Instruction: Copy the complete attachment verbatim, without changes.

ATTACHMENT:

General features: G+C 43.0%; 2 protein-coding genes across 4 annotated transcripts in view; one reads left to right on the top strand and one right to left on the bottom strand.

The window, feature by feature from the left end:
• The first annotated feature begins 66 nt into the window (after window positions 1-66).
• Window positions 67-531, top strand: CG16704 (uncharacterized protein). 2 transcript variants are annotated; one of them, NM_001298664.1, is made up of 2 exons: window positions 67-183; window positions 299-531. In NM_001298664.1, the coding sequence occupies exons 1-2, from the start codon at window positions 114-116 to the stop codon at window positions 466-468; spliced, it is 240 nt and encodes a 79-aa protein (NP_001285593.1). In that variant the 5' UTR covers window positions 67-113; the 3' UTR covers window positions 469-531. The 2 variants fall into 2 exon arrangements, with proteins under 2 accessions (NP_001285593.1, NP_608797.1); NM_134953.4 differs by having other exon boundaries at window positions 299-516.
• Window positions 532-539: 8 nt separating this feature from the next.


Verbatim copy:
General features: G+C 43.0%; 2 protein-coding genes across 4 annotated transcripts in view; one reads left to right on the top strand and one right to left on the bottom strand.

The window, feature by feature from the left end:
• The first annotated feature begins 66 nt into the window (after window positions 1-66).
• Window positions 67-531, top strand: CG16704 (uncharacterized protein). 2 transcript variants are annotated; one of them, NM_001298664.1, is made up of 2 exons: window positions 67-183; window positions 299-531. In NM_001298664.1, the coding sequence occupies exons 1-2, from the start codon at window positions 114-116 to the stop codon at window positions 466-468; spliced, it is 240 nt and encodes a 79-aa protein (NP_001285593.1). In that variant the 5' UTR covers window positions 67-113; the 3' UTR covers window positions 469-531. The 2 variants fall into 2 exon arrangements, with proteins under 2 accessions (NP_001285593.1, NP_608797.1); NM_134953.4 differs by having other exon boundaries at window positions 299-516.
• Window positions 532-539: 8 nt separating this feature from the next.